If we really want to #protectourkids, let’s have an honest conversation.
As a society, one of our most important shared responsibilities is the one we take to raise children who are ready to become productive, engaged members of our communities. It’s up to all of us to keep them safe, healthy and whole, so they can do the hard work of learning and meeting their full potential. Keeping kids safe and healthy requires trust and cooperation among the adults in each child’s life, as well as vigilance among the members of the broader community. This is why we have laws and policies against child abuse and neglect, as well as policies and practices that aim to prevent—or in the awful cases when that fails, to report and prosecute—such abuse.
This is a serious issue, which is why it’s incredibly offensive and dangerous for it to be politicized and trivialized, as has happened over the past few days.
Last week, former journalist Campbell Brown published an incendiary op-ed in the Wall Street Journal, falsely accusing unions of failing to protect children. This is demonstrably untrue; the union-district contract calls for anyone accused of misconduct to be suspended without pay, and fired if found guilty. Still, she repeated the lie again on national television, and then initiated a Twitter attack on AFT President Randi Weingarten (who has actually promoted reforms on this issue nationwide) to further publicize the claim. Realizing that her family ties to both StudentsFirstNY (SFNY) and the Romney campaign—both strongly anti-union—could explain the sudden attack, people began to ask why she didn’t disclose the connection upfront. She accused those questioners of sexism, and SFNY sent an e-mail blast asking subscribers to help continue the attack online.
Anger and offense continues to mount on both sides, and most media coverage of the issue ever since has revolved around Twitter fights, phony accusations of sexism, problematic analogies and more– everything BUT the bigger issue of protecting children.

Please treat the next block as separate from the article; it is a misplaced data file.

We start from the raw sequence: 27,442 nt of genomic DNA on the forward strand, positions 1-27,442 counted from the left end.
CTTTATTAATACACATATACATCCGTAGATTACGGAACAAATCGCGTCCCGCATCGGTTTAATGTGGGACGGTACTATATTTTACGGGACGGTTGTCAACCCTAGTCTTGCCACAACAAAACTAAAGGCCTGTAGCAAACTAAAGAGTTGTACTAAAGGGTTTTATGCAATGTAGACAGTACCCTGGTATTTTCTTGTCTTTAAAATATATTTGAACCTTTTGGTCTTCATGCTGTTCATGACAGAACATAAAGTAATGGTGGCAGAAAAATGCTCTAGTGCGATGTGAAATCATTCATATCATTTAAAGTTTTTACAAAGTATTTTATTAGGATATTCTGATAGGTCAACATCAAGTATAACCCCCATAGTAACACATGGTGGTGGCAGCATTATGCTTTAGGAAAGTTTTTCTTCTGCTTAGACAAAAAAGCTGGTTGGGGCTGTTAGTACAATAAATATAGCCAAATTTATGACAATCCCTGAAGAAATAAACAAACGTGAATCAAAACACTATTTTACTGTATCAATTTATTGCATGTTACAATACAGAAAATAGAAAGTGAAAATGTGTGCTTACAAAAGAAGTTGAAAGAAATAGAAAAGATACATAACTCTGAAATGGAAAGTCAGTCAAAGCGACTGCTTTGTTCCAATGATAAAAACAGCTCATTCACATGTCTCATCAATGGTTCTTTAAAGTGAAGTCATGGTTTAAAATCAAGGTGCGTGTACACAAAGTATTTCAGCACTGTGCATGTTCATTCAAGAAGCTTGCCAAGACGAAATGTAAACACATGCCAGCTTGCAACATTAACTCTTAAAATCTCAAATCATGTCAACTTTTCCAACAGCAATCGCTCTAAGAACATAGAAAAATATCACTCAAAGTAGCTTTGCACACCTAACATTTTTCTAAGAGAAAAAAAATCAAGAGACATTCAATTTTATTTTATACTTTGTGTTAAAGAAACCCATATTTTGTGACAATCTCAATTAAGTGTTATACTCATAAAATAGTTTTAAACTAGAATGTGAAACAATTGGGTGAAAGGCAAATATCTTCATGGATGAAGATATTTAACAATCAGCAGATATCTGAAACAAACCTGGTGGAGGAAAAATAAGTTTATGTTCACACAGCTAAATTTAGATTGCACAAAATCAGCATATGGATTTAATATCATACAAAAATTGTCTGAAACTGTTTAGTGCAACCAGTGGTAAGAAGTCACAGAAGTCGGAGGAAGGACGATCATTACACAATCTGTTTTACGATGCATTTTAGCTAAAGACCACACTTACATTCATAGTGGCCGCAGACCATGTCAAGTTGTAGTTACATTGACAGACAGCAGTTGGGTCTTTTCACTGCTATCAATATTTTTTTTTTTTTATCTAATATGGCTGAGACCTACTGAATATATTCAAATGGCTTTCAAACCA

So let’s get back to that topic. For starters, in the cases of the New York teachers who were found to have behaved inappropriately, the Department of Education should investigate to figure out what went wrong. They are the ones who hire and fire teachers, and they also have the power to fire arbitrators whom they find are not taking their responsibility to student safety seriously enough. Taking a thoughtful approach to the issue and figuring out what actually went wrong would be much more helpful than using this small number of cases (which as one teacher-blogger points out, account for just .0025% of New York City teachers) as a pretext to smear all teachers and unions, and to give the schools chancellor an unwarranted amount of power*.
Beyond that, we need to also look at the other factors that are putting children at risk. Right now, millions of American children suffer from abuse and neglect. Our rates are among the worst in the industrialized world, as they are on child poverty (a known risk factor for abuse). As the Children’s Defense Fund recently reported, in 2008-2009 alone, more American children were killed by guns than were American soldiers in the Iraq and Afghanistan wars to date. These are urgent symptoms of a desperately unhealthy society, where a child is born into crushing poverty every 29 seconds, yet unions and others who stand up for economic justice are demonized.
We have to come together to solve these problems, and we cannot afford to continue allowing a tiny group of political opportunists to distract and divide us for their own purposes. As long as an elite few are allowed to monopolize and distort the public conversation around educational and economic issues—and as long as the rest of us respond by being disrespectful and angry with each other instead of uniting to address these root issues—we will never get around to creating a society that leaves us healthy and whole enough to take good care of the children who depend on us all.
*Note: The reason the bill in question is so controversial– or should be– is because it essentially gives a district’s schools chancellor the ability to override the decision of an arbitrator in cases where school employees are accused of sexual misconduct. That means that if approved, it would be possible for the chancellor to fire anyone they wanted, whether innocent or guilty, as long as an administrator said they’ve been accused of such misconduct. This might be OK if administrators and chancellors were perfect and could always be trusted, but they’re not. That’s why we need checks and balances on everyone’s power, which this bill would weaken considerably.